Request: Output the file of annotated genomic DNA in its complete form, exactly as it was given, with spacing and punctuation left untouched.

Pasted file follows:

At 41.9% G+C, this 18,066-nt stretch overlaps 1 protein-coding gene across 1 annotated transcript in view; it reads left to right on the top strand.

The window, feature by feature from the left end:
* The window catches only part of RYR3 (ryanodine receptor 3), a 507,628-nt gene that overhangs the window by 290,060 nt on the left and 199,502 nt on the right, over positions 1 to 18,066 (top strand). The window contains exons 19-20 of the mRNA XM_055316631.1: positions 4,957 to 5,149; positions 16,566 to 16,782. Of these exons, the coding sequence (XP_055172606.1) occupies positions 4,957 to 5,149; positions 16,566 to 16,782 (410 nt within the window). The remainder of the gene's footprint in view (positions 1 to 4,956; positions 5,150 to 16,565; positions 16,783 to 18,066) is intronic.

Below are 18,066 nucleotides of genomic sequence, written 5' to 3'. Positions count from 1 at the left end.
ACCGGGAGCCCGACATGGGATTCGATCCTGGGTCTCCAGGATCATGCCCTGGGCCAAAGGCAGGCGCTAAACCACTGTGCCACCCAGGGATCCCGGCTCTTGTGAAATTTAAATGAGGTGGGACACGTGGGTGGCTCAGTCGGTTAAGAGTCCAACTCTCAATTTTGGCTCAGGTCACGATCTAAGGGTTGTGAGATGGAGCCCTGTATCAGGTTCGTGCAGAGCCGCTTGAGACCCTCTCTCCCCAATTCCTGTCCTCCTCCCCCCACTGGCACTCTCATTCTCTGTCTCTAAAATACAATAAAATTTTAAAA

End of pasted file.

At 41.9% G+C, this 18,066-nt stretch overlaps 1 protein-coding gene across 1 annotated transcript in view; it reads left to right on the top strand.

The window, feature by feature from the left end:
* The window catches only part of RYR3 (ryanodine receptor 3), a 507,628-nt gene that overhangs the window by 290,060 nt on the left and 199,502 nt on the right, over positions 1 to 18,066 (top strand). The window contains exons 19-20 of the mRNA XM_055316631.1: positions 4,957 to 5,149; positions 16,566 to 16,782. Of these exons, the coding sequence (XP_055172606.1) occupies positions 4,957 to 5,149; positions 16,566 to 16,782 (410 nt within the window). The remainder of the gene's footprint in view (positions 1 to 4,956; positions 5,150 to 16,565; positions 16,783 to 18,066) is intronic.

Below are 18,066 nucleotides of genomic sequence, written 5' to 3'. Positions count from 1 at the left end.
ACCGGGAGCCCGACATGGGATTCGATCCTGGGTCTCCAGGATCATGCCCTGGGCCAAAGGCAGGCGCTAAACCACTGTGCCACCCAGGGATCCCGGCTCTTGTGAAATTTAAATGAGGTGGGACACGTGGGTGGCTCAGTCGGTTAAGAGTCCAACTCTCAATTTTGGCTCAGGTCACGATCTAAGGGTTGTGAGATGGAGCCCTGTATCAGGTTCGTGCAGAGCCGCTTGAGACCCTCTCTCCCCAATTCCTGTCCTCCTCCCCCCACTGGCACTCTCATTCTCTGTCTCTAAAATACAATAAAATTTTAAAA